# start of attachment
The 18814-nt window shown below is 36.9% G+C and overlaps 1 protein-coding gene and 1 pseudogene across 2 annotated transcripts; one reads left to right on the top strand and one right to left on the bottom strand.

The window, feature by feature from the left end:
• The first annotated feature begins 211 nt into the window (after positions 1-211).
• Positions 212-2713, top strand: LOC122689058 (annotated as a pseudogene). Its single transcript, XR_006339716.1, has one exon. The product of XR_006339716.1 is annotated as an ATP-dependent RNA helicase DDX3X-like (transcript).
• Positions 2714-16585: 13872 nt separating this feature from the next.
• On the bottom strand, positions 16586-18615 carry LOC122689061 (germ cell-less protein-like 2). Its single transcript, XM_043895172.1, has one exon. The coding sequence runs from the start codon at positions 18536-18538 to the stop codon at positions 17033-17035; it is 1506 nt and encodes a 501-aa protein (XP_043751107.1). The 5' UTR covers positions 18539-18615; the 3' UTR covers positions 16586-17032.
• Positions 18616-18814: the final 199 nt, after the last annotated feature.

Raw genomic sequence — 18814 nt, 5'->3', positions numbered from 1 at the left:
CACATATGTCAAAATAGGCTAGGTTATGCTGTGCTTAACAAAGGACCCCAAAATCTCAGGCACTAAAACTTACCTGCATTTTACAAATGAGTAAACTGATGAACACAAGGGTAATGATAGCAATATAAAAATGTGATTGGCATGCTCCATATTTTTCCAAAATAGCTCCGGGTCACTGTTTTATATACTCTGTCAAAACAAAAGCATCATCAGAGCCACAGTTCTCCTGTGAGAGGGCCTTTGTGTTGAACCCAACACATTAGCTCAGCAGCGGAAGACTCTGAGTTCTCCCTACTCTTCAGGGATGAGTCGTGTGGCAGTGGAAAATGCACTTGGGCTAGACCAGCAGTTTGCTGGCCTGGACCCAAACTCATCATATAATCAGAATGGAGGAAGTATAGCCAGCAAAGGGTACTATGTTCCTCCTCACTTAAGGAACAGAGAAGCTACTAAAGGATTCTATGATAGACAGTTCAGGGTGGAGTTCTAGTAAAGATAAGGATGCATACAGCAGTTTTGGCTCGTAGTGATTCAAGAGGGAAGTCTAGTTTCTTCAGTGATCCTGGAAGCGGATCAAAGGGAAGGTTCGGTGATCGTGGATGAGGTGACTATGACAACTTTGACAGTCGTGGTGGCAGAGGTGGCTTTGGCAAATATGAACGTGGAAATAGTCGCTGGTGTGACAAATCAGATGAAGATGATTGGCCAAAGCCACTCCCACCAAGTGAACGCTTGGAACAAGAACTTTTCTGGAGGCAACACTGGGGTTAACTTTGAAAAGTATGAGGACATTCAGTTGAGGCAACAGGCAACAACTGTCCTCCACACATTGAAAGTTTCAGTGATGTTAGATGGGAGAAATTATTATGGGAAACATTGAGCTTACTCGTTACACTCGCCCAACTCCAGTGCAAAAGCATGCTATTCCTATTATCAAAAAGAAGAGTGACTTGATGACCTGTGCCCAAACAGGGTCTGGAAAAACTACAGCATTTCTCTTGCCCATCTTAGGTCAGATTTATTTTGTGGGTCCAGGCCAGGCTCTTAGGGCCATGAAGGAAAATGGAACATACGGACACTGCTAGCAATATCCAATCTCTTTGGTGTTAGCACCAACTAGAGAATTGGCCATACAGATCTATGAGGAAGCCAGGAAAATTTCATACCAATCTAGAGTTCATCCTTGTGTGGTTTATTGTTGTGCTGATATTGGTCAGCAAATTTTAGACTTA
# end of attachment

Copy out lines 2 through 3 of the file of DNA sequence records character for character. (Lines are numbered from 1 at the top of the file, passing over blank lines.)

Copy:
The window, feature by feature from the left end:
• The first annotated feature begins 211 nt into the window (after positions 1-211).